Woodimal Tiger


Woodimal Tiger

Scroll a freestanding feline that’s perfect for display or play

Designed by Jim Sweet
Cut by John A. Nelson


If you love puzzles, animals, and word art, it’s your lucky day—I’ve devised a project that includes all three. (If you’re a cat person, even better!) Showcase your cutting abilities in elegant hardwood with a puzzle that kids and adults will love. If you prefer bland woods, such as pine, you could plan a fun crafting evening and let kids coat the surface of the cut pieces with colorful acrylic paints.

Note: If you’re giving this puzzle to a small child, consider omitting or woodburning a few of the cut lines to make the pieces safer for play. 

Getting Started

Choose a kind of wood; I prefer fine-figured hardwoods, such as cherry and maple. I added a base to this design so the puzzle can be displayed, but you could leave this off, if desired. Cut the wood to size and sand with 80-grit sandpaper, working up progressively through the grits until you reach 220. Photocopy the pattern, cover the wood with blue painter’s tape, and then attach the pattern to the wood with spray adhesive. Drill the blade-entry holes (for example, the center of the R).

Cutting and Finishing

Cut the pieces on a scroll saw. Use a #5 reverse-tooth blade or whichever size and type seems appropriate to the wood variety and thickness of your stock. Note that the fur texture lines on the pattern are for paint reference only.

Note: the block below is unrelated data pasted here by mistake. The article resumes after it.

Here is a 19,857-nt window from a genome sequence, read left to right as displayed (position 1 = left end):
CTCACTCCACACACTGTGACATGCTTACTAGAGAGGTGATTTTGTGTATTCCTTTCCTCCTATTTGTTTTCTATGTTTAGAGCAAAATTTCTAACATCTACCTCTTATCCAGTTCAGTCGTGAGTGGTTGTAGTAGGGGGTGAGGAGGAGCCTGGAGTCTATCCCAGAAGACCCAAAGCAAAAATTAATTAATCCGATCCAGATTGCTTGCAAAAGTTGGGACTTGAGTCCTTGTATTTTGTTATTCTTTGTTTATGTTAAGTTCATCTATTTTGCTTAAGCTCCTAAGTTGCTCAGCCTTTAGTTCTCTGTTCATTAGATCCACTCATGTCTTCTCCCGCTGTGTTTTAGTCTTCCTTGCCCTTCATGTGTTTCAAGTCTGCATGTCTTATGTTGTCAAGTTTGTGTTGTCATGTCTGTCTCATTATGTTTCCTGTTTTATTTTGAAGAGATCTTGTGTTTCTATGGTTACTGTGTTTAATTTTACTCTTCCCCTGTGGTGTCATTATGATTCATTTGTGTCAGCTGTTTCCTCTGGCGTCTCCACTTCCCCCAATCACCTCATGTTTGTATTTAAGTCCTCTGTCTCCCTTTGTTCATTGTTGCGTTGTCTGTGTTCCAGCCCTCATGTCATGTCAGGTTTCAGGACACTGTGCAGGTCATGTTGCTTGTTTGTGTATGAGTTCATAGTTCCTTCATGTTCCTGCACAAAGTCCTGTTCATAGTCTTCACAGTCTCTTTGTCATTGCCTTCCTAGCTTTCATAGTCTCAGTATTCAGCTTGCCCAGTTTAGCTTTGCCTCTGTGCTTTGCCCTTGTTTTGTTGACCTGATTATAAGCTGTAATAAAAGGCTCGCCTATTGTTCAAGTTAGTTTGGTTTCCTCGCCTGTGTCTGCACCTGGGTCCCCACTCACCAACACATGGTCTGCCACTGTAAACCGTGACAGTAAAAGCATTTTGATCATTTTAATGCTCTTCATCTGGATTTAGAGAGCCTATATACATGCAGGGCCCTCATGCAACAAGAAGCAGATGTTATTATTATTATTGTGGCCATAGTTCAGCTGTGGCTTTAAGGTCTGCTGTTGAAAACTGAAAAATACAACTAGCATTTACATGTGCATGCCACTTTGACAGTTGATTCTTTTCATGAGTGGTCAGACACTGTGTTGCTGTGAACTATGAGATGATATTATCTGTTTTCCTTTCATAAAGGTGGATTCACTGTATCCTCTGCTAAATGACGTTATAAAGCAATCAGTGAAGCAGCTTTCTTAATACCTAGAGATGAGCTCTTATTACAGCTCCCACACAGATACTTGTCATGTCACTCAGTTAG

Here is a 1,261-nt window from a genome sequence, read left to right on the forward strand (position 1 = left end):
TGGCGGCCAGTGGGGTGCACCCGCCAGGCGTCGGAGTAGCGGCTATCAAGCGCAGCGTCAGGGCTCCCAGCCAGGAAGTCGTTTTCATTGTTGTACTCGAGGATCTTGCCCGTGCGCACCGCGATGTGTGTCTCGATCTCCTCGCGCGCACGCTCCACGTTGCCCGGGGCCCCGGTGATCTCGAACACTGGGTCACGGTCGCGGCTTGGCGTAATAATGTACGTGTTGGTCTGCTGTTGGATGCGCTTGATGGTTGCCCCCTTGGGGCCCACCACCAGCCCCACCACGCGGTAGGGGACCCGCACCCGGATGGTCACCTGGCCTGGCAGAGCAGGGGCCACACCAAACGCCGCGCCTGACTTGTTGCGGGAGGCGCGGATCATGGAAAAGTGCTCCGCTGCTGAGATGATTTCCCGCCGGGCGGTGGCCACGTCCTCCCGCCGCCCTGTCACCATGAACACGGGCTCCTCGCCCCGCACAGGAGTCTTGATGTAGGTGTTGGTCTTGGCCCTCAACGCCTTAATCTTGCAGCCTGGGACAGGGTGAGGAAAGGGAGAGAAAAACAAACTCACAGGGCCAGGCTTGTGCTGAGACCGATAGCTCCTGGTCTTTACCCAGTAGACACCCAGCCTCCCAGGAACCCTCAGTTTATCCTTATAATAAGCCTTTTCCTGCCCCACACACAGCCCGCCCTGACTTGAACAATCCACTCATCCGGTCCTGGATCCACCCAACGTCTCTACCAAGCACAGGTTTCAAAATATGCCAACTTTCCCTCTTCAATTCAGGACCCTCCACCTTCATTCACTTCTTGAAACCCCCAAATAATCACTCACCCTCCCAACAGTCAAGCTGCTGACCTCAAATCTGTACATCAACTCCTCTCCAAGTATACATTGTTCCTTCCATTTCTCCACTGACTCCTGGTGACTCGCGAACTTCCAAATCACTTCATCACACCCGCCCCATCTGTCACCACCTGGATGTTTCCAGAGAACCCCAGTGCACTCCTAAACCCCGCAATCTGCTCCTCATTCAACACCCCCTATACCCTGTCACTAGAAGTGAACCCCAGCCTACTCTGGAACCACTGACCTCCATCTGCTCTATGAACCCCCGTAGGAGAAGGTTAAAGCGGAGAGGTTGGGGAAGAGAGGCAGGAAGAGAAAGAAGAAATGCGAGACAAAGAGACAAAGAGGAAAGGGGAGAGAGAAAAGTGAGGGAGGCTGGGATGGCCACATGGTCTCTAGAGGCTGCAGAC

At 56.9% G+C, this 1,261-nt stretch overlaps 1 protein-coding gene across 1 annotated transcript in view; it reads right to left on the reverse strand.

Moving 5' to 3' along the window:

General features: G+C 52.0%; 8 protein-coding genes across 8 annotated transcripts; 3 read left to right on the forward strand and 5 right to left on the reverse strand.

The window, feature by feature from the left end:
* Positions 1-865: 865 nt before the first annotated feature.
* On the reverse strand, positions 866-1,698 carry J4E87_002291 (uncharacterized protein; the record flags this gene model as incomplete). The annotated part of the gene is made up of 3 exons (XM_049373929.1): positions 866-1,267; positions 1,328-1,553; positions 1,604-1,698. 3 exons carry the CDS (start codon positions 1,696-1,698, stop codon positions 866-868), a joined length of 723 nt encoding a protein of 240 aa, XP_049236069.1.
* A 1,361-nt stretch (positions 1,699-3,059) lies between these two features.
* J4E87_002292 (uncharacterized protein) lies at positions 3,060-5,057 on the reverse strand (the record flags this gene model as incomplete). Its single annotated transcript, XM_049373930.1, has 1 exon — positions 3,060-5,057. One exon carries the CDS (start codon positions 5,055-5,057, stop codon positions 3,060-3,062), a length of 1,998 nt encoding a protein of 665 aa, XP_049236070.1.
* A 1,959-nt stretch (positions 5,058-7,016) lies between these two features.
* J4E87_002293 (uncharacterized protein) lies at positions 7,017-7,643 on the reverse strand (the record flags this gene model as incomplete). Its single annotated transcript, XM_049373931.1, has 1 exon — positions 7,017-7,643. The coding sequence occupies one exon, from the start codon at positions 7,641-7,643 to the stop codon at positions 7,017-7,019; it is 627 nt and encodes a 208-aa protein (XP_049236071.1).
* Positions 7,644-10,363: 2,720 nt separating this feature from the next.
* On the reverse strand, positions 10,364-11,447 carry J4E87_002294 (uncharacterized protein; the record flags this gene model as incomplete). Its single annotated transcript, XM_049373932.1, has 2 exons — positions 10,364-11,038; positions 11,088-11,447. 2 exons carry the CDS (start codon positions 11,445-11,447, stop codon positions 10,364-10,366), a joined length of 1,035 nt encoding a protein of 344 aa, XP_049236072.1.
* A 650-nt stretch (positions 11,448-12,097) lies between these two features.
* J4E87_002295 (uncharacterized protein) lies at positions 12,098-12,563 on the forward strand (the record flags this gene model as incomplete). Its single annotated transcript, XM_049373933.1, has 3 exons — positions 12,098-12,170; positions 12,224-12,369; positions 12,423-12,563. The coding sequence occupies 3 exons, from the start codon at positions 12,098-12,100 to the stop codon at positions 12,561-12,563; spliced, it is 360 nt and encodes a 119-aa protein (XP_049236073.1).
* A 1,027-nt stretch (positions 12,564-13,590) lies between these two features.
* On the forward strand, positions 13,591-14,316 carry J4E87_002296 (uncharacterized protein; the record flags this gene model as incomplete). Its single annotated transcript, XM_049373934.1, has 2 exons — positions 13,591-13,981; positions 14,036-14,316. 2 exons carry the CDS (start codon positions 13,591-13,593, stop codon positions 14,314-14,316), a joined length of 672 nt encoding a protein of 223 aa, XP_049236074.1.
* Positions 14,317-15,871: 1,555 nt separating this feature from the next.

Remove the pattern and any excess sawdust. Gently soften the sharp edges with 220- and then 320-grit sandpaper in an orbital sander. Drill holes for the dowel in the rectangular base, up into the second base, and in the tiger’s front leg (the second one, when viewed from the side). This small addition will secure the entire assembly so it stands easily. Round over the edges on the base with a pneumatic drum sander or a 1/4″ (6mm)-dia. roundover bit in a router. Finish as desired; I prefer a natural Danish oil, but you can add painted details with thinned acrylics and then seal with a matte spray lacquer or similar. Once dry, test the dowel’s fit and adjust the length as necessary. Glue it into the base, attach the tiger, and display.



• Wood, such as cherry, 3/4″ (1.9cm) thick: tiger, 4 5/8″ x 10″ (11.7cm x 25.4cm)

• Wood, such as cherry, 3/4″ (1.9cm) thick: base, 2″ x 9 3/4″ (5.1cm x 24.8cm)

• Wood dowel, 1/8″ (3mm)-dia.: 2″ (5.1cm) long

• Tape: blue painter’s

• Spray adhesive

• Sandpaper: assorted grits to 220

• Wood glue

• Finish, such as matte spray lacquer or Danish oil

• Acrylic paints: assorted (optional)


• Scroll saw with blades: #5 reverse-tooth

• Drill press with bits: 1/16″ (2mm), 1/8″ (3mm)-dia.

• Sanders: orbital, pneumatic drum

• Router with bit: 1/4″ (6mm)-dia. roundover (optional)

• Paintbrushes (optional)


Interested in more? Check out Wild Animal Patterns for the Scroll Saw by Jim Sweet. Each free-standing design uniquely spells the name of each animal–a Jim Sweet signature–and can be completed in just 20 minutes!

About the Author

Jim Sweet is the inventor of the popular Woodimal puzzles. Jim and his wife, Lois, worked the craft show circuit for several years before deciding to focus on designing patterns. For more Woodimal patterns, visit foxchapelpublishing.com.


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